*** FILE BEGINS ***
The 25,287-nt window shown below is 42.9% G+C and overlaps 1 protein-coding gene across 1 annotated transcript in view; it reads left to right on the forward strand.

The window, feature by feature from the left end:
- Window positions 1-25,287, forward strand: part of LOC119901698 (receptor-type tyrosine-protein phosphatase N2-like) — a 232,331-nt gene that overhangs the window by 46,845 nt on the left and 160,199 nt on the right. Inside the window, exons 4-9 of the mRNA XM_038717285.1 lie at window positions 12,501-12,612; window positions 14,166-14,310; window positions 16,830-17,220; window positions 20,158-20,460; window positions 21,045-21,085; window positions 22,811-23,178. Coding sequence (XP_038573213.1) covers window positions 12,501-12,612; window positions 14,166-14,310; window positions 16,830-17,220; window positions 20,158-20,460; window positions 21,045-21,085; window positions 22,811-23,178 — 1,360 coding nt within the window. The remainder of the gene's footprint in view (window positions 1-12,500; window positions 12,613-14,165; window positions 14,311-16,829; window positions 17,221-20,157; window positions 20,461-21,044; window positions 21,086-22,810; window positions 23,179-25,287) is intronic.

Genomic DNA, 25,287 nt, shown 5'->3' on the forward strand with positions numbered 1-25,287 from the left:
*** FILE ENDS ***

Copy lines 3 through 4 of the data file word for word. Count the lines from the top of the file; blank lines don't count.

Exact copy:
- Window positions 1-25,287, forward strand: part of LOC119901698 (receptor-type tyrosine-protein phosphatase N2-like) — a 232,331-nt gene that overhangs the window by 46,845 nt on the left and 160,199 nt on the right. Inside the window, exons 4-9 of the mRNA XM_038717285.1 lie at window positions 12,501-12,612; window positions 14,166-14,310; window positions 16,830-17,220; window positions 20,158-20,460; window positions 21,045-21,085; window positions 22,811-23,178. Coding sequence (XP_038573213.1) covers window positions 12,501-12,612; window positions 14,166-14,310; window positions 16,830-17,220; window positions 20,158-20,460; window positions 21,045-21,085; window positions 22,811-23,178 — 1,360 coding nt within the window. The remainder of the gene's footprint in view (window positions 1-12,500; window positions 12,613-14,165; window positions 14,311-16,829; window positions 17,221-20,157; window positions 20,461-21,044; window positions 21,086-22,810; window positions 23,179-25,287) is intronic.

Genomic DNA, 25,287 nt, shown 5'->3' on the forward strand with positions numbered 1-25,287 from the left: